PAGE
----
What The Tin Drum is about is a little boy named Oskar, very likely insane, who chooses to stop aging at three years old. As a German non-Jew living in Danzig during the war, this stunted growth saves Oskar’s life several times, such as when he is hiding out at the Polish Post Office on the wrong day or when the Russians occupy his home city at the end of the war. The tin drum of the title is Oskar’s constant companion. His obsession with this toy, gifted to him on his third birthday, occupies much of story. He covets his drum, plays it until it falls apart, and is willing to kill (or at least permit others to die) in order to acquire a fresh replacement. Oskar also is a bit of a superhero. He has the magical ability to shatter glass with a high pitched scream. Not only that, he can target the scream to selectively shatter, even carve hole in store windows in order to pilfer goods.

All this setup is clearly part of a Metaphor. Oskar’s character and his abilities mean Something. His drumming during a Nazi rally disrupts the orderly goosestepping, symbolizing the disorderly human spirit(?). His shatter-scream echoes the events of kristallnacht (?). His father dies while choking on a Nazi party pin… It all means Something. The trouble is I don’t find the cases others have made for what it means very compelling. As with many of the books Grass inspired, the semiotic straitjacket we want to bind The Tin Drum in doesn’t fit, and it is intellectually lazy to try to shoehorn every page into allegories. But don’t we try! Grass himself is just as guilty as the rest of us.  In an interview with the BBC, he readily concedes that the diminutive Oskar is meant to symbolize the childish attitude of the German people during the 1930s and 1940s. “At this time people were really not grown up, this childish reaction, this believing in [Nazism]…Oskar could be like a mirror to all the things that happened.”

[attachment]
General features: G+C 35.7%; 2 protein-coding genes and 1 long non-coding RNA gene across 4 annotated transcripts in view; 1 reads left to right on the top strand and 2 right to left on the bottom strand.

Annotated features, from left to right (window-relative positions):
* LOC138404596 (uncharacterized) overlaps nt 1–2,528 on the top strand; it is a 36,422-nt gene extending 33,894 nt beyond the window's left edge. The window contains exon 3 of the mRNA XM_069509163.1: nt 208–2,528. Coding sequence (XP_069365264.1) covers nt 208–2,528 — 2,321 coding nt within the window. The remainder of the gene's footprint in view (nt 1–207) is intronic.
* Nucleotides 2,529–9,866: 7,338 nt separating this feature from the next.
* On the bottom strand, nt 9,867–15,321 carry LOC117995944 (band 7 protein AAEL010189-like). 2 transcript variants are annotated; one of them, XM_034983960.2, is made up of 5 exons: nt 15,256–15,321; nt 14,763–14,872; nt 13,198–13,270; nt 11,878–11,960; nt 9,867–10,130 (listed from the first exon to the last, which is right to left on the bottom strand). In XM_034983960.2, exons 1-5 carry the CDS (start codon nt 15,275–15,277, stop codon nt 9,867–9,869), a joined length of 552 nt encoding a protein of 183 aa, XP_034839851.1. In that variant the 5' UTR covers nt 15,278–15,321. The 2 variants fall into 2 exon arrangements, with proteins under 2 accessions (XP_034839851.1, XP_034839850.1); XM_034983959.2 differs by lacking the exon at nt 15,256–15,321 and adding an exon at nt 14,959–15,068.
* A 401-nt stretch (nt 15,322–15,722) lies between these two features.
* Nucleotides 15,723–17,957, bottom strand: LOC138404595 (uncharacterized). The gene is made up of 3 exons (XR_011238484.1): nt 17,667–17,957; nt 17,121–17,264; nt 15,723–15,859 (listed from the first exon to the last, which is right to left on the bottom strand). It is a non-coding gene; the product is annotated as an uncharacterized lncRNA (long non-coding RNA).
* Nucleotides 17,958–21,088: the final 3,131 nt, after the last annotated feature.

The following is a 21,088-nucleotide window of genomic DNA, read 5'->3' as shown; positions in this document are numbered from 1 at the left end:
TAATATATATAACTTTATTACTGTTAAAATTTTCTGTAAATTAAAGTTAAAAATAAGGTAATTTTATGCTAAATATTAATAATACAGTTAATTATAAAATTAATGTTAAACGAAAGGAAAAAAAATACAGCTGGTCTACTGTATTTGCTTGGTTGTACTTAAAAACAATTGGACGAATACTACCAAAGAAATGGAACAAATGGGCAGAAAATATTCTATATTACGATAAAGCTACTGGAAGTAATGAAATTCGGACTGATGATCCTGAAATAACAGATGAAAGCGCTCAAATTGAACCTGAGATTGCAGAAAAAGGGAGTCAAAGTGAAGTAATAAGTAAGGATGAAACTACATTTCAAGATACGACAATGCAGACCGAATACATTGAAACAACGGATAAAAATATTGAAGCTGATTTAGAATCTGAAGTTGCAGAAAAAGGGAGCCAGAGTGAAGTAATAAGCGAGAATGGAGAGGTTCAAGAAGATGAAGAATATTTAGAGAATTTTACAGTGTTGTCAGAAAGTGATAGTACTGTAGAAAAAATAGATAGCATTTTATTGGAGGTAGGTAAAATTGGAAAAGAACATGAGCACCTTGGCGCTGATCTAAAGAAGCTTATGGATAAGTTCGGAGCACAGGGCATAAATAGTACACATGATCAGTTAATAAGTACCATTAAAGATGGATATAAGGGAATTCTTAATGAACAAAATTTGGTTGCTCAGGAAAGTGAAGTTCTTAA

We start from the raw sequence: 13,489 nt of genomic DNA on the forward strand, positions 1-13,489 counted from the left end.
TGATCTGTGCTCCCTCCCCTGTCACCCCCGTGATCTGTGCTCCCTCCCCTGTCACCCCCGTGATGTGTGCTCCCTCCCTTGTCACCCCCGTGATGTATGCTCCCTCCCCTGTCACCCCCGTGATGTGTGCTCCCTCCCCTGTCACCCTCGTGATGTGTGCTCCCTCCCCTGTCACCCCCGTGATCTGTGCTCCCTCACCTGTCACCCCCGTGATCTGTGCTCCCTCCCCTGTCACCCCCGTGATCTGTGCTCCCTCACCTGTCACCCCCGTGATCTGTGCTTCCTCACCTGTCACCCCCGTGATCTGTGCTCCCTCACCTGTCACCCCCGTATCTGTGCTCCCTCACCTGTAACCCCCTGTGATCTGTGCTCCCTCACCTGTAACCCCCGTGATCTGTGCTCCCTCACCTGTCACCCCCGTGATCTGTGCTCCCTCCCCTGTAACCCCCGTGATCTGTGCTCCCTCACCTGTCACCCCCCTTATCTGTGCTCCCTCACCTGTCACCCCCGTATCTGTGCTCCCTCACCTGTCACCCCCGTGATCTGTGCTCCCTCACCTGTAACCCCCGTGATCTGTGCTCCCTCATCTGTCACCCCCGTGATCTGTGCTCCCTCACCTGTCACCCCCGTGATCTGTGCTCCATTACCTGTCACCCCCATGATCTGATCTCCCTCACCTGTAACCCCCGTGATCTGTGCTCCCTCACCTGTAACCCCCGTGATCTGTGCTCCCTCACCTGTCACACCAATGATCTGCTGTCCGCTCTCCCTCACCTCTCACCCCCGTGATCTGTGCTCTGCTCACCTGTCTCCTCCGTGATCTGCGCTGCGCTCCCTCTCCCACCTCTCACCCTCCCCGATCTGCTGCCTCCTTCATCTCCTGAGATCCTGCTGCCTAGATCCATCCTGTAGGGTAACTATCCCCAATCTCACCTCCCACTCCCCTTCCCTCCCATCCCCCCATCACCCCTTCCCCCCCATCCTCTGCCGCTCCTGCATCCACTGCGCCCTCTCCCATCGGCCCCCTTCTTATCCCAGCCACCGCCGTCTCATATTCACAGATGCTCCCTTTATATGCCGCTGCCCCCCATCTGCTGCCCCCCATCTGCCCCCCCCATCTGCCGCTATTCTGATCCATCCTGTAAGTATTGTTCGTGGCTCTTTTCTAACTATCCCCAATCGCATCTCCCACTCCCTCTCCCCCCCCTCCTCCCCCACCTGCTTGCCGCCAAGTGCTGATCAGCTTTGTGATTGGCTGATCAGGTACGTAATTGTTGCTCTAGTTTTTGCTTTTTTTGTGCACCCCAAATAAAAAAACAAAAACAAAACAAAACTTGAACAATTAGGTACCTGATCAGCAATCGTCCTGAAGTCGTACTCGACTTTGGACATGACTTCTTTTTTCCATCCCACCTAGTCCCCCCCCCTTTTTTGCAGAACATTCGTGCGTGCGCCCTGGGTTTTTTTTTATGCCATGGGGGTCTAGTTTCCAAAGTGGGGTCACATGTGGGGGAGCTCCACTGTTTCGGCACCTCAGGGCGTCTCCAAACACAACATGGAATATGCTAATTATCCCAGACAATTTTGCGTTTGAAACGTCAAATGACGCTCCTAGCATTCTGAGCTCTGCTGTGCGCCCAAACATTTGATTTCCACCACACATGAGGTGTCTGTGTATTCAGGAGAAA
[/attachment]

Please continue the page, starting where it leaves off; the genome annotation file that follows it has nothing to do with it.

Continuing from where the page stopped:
Sometimes that is certainly the case, but often not. I firmly believe that, though Oskar may symbolically represent Something from time to time, there are long stretches of text when he is not a symbol but a genuine, diabolical cretin. He is mad after all! You can’t expect him to play by our literary rules.

Embracing an inconsistent Oskar is the first step to symbolholic recovery. I worry sometimes if we ardent readers, plugging our way through the great works of literature, become so fixated on solving the puzzle of a book, dissecting its references and symbols, that we end up never having fun reading it. I am certainly guilty of this! As I said at the start of this post, I came to The Tin Drum bent on spotting how it influenced later authors. But largely thanks to the fact that the novel is so long, such critical reading quickly becomes tiresome. Sometimes a cigar is just a cigar, and a drum just a drum. Perhaps there is something liberating in the German literary tradition that allows their writers to escape such self-assigned strictures. In his homage to The Tin Drum, John  Irving makes it quite clear on every page that Owen Meany (a diminutive squeaky chap like Oskar) is a Jesus figure. The typology is strictly adhered to from start to finish. Oskar Matzerath defies strict typology. In the end, perhaps that makes him a more believable character.